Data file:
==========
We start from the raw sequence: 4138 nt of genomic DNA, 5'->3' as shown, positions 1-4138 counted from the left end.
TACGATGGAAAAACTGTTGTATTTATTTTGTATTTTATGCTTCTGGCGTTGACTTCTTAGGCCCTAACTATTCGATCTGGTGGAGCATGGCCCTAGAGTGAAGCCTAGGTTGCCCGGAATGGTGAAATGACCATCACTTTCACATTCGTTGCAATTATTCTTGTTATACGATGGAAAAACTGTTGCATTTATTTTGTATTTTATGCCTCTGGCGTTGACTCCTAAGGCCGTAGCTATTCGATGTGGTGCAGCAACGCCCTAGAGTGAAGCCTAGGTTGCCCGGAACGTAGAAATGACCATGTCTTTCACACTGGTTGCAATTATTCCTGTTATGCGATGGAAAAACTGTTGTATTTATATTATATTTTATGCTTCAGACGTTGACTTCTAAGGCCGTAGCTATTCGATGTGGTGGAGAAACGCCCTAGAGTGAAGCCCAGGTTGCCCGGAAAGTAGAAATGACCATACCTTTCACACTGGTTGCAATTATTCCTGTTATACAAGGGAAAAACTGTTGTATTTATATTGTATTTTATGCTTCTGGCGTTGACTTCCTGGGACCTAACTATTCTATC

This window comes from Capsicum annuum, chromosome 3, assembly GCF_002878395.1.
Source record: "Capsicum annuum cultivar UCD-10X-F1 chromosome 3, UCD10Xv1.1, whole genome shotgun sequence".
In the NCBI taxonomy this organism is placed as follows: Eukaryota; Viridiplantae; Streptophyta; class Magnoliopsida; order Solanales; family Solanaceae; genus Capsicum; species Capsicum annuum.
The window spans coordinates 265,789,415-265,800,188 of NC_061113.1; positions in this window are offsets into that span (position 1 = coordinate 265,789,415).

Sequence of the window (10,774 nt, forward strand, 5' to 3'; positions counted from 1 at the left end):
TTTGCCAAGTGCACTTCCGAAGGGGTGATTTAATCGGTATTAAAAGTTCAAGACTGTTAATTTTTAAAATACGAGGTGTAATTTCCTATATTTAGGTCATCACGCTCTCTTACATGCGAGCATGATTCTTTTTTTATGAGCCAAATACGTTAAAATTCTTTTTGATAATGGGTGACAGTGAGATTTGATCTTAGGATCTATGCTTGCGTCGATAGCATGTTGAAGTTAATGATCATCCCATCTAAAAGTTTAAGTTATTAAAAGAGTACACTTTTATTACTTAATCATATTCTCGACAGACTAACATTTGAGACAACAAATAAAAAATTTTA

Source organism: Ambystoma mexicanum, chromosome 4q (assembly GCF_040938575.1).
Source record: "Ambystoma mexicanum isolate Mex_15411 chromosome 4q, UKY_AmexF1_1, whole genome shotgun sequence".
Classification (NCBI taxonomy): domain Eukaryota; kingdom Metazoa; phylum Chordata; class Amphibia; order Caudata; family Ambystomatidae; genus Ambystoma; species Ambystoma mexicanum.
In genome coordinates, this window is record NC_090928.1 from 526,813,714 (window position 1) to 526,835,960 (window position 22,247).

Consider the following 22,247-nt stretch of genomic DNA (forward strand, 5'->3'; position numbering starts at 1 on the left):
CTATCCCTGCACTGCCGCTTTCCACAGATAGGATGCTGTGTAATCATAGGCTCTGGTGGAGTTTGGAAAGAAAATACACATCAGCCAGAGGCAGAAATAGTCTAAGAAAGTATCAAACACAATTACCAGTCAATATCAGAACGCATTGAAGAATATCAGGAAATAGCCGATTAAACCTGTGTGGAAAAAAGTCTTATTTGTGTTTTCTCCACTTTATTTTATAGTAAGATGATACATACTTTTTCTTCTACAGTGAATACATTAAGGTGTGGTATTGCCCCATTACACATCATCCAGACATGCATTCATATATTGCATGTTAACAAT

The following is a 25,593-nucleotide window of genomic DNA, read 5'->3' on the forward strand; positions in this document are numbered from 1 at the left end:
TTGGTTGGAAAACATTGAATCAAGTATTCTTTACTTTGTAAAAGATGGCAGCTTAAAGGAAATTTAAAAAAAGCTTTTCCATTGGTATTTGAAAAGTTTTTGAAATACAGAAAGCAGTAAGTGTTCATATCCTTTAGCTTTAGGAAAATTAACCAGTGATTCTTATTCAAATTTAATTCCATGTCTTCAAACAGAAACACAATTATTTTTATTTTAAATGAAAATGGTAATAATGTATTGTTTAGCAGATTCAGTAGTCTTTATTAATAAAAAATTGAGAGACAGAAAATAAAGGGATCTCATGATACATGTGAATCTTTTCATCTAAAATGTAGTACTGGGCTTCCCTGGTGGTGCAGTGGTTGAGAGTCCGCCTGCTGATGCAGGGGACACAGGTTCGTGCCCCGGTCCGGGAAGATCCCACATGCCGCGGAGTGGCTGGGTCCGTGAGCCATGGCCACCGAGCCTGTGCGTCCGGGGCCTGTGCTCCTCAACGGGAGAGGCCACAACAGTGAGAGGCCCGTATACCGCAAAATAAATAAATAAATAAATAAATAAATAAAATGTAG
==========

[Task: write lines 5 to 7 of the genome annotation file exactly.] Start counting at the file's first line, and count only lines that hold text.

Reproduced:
In the NCBI taxonomy this organism is placed as follows: Eukaryota; Viridiplantae; Streptophyta; class Magnoliopsida; order Solanales; family Solanaceae; genus Capsicum; species Capsicum annuum.
The window spans coordinates 265,789,415-265,800,188 of NC_061113.1; positions in this window are offsets into that span (position 1 = coordinate 265,789,415).

Sequence of the window (10,774 nt, forward strand, 5' to 3'; positions counted from 1 at the left end):